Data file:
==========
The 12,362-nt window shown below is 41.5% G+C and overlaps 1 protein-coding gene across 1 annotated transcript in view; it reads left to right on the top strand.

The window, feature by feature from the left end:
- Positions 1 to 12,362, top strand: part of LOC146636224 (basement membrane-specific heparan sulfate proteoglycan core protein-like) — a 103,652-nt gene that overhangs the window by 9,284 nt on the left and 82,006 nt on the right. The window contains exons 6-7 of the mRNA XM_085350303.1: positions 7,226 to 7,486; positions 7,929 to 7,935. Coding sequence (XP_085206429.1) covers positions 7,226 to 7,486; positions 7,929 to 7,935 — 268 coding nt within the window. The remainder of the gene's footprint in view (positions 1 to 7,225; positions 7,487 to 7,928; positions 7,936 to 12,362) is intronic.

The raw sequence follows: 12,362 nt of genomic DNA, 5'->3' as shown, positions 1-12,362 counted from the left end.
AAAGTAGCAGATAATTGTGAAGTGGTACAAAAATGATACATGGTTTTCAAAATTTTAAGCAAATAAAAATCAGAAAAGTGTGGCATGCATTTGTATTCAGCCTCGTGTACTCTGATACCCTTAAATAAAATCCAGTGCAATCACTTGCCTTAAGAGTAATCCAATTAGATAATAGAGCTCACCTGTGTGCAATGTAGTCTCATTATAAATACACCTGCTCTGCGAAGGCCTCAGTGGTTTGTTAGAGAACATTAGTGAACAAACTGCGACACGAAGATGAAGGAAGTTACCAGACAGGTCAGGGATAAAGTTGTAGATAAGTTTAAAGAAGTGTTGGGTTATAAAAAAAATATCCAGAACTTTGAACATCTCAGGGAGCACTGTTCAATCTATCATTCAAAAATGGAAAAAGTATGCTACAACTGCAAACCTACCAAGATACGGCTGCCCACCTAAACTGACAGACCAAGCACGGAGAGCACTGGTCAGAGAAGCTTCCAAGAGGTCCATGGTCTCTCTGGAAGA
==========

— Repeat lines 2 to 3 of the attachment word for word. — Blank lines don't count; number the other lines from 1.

The window, feature by feature from the left end:
- Positions 1 to 12,362, top strand: part of LOC146636224 (basement membrane-specific heparan sulfate proteoglycan core protein-like) — a 103,652-nt gene that overhangs the window by 9,284 nt on the left and 82,006 nt on the right. The window contains exons 6-7 of the mRNA XM_085350303.1: positions 7,226 to 7,486; positions 7,929 to 7,935. Coding sequence (XP_085206429.1) covers positions 7,226 to 7,486; positions 7,929 to 7,935 — 268 coding nt within the window. The remainder of the gene's footprint in view (positions 1 to 7,225; positions 7,487 to 7,928; positions 7,936 to 12,362) is intronic.